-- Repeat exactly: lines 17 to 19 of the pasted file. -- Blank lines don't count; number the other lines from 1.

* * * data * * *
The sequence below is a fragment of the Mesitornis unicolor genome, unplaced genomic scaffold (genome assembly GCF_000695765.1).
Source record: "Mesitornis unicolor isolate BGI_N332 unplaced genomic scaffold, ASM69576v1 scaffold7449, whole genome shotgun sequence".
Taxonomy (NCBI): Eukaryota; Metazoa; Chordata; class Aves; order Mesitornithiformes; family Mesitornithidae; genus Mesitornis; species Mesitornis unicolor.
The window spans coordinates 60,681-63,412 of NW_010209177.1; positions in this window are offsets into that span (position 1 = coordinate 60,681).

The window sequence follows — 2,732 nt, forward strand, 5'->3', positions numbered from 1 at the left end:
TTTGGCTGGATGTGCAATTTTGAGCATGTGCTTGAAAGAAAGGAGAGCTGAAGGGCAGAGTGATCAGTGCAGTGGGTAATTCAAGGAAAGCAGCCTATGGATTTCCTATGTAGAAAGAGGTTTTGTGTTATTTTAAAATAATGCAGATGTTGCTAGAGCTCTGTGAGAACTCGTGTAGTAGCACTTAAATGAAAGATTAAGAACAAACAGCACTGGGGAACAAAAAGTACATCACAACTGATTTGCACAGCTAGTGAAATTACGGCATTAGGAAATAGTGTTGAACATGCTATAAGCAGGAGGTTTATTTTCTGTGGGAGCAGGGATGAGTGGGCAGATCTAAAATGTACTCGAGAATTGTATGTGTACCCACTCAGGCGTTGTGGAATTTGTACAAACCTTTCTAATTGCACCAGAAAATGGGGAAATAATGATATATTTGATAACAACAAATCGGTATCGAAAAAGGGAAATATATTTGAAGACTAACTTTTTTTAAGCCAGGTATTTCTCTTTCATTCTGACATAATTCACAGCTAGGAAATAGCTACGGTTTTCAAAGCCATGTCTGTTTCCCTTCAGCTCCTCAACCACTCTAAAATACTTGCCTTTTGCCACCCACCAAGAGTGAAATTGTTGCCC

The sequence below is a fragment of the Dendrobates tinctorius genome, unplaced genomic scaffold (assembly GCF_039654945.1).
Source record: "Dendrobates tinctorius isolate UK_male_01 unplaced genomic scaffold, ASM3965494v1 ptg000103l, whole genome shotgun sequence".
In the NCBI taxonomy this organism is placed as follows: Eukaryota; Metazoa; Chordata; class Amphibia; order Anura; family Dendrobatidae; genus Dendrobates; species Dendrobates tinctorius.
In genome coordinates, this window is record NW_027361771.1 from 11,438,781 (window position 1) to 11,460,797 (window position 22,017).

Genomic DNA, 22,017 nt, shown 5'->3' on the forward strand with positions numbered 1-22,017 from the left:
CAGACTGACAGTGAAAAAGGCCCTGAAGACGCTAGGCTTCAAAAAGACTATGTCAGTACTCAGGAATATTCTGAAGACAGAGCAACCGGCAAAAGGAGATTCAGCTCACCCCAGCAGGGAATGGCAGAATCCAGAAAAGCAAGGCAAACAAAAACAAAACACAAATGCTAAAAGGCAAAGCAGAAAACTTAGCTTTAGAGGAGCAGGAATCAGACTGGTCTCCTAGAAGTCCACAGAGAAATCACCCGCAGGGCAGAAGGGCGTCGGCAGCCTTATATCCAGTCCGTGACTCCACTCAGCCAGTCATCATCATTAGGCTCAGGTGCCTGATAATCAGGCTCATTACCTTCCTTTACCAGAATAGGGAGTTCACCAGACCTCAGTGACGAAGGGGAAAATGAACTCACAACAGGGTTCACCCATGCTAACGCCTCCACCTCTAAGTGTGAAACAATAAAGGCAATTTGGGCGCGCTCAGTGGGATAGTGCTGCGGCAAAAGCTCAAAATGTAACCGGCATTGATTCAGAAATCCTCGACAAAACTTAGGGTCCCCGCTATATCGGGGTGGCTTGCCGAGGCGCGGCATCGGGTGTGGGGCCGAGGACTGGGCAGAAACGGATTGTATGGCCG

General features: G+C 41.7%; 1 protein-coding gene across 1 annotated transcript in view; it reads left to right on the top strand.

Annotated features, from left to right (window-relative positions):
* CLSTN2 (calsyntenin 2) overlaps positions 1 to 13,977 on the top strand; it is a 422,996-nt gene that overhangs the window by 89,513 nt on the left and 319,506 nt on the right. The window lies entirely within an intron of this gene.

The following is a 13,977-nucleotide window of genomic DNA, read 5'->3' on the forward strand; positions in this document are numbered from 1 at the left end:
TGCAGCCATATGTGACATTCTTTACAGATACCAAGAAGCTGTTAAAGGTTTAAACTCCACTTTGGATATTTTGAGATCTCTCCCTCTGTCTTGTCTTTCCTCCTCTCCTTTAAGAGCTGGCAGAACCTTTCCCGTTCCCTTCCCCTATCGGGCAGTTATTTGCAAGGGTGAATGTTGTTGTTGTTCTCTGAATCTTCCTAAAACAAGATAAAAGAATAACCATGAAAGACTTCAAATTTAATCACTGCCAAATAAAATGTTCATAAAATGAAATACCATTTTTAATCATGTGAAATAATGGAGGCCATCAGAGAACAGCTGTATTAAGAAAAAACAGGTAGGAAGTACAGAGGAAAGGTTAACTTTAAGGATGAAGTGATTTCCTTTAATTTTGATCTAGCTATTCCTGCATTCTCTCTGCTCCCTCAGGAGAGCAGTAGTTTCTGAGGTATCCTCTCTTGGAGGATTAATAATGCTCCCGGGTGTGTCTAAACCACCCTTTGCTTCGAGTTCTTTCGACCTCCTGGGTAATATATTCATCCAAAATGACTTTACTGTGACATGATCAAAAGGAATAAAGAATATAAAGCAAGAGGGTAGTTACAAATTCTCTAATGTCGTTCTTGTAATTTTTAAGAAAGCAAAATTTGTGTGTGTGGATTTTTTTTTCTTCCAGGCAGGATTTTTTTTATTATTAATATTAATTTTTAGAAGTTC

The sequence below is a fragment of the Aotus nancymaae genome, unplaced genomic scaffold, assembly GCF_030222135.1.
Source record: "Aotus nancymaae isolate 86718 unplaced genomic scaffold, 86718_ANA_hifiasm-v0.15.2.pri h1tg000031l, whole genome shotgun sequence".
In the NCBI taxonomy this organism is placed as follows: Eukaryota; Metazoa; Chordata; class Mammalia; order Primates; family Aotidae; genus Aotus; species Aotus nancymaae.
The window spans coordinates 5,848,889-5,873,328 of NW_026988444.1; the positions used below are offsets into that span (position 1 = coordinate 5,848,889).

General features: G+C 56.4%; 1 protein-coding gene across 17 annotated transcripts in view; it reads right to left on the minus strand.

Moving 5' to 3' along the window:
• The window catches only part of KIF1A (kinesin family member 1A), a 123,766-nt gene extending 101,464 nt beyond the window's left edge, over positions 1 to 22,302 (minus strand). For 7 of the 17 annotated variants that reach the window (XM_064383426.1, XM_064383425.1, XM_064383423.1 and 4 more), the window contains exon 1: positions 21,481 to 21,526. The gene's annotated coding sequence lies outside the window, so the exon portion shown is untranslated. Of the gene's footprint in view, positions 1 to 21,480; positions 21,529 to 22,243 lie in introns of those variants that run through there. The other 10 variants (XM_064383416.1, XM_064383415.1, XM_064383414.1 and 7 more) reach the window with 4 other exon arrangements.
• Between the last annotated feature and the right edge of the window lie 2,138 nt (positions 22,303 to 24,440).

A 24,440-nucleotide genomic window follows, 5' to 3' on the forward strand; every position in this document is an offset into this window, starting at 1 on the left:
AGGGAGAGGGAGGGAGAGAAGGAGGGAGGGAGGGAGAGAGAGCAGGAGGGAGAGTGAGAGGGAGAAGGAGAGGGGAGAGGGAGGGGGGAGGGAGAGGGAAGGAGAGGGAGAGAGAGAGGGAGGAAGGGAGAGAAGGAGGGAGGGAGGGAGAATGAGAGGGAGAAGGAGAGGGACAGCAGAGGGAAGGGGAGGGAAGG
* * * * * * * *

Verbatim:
TGCAGCCATATGTGACATTCTTTACAGATACCAAGAAGCTGTTAAAGGTTTAAACTCCACTTTGGATATTTTGAGATCTCTCCCTCTGTCTTGTCTTTCCTCCTCTCCTTTAAGAGCTGGCAGAACCTTTCCCGTTCCCTTCCCCTATCGGGCAGTTATTTGCAAGGGTGAATGTTGTTGTTGTTCTCTGAATCTTCCTAAAACAAGATAAAAGAATAACCATGAAAGACTTCAAATTTAATCACTGCCAAATAAAATGTTCATAAAATGAAATACCATTTTTAATCATGTGAAATAATGGAGGCCATCAGAGAACAGCTGTATTAAGAAAAAACAGGTAGGAAGTACAGAGGAAAGGTTAACTTTAAGGATGAAGTGATTTCCTTTAATTTTGATCTAGCTATTCCTGCATTCTCTCTGCTCCCTCAGGAGAGCAGTAGTTTCTGAGGTATCCTCTCTTGGAGGATTAATAATGCTCCCGGGTGTGTCTAAACCACCCTTTGCTTCGAGTTCTTTCGACCTCCTGGGTAATATATTCATCCAAAATGACTTTACTGTGACATGATCAAAAGGAATAAAGAATATAAAGCAAGAGGGTAGTTACAAATTCTCTAATGTCGTTCTTGTAATTTTTAAGAAAGCAAAATTTGTGTGTGTGGATTTTTTTTTCTTCCAGGCAGGATTTTTTTTATTATTAATATTAATTTTTAGAAGTTC

The sequence below is a fragment of the Aotus nancymaae genome, unplaced genomic scaffold, assembly GCF_030222135.1.
Source record: "Aotus nancymaae isolate 86718 unplaced genomic scaffold, 86718_ANA_hifiasm-v0.15.2.pri h1tg000031l, whole genome shotgun sequence".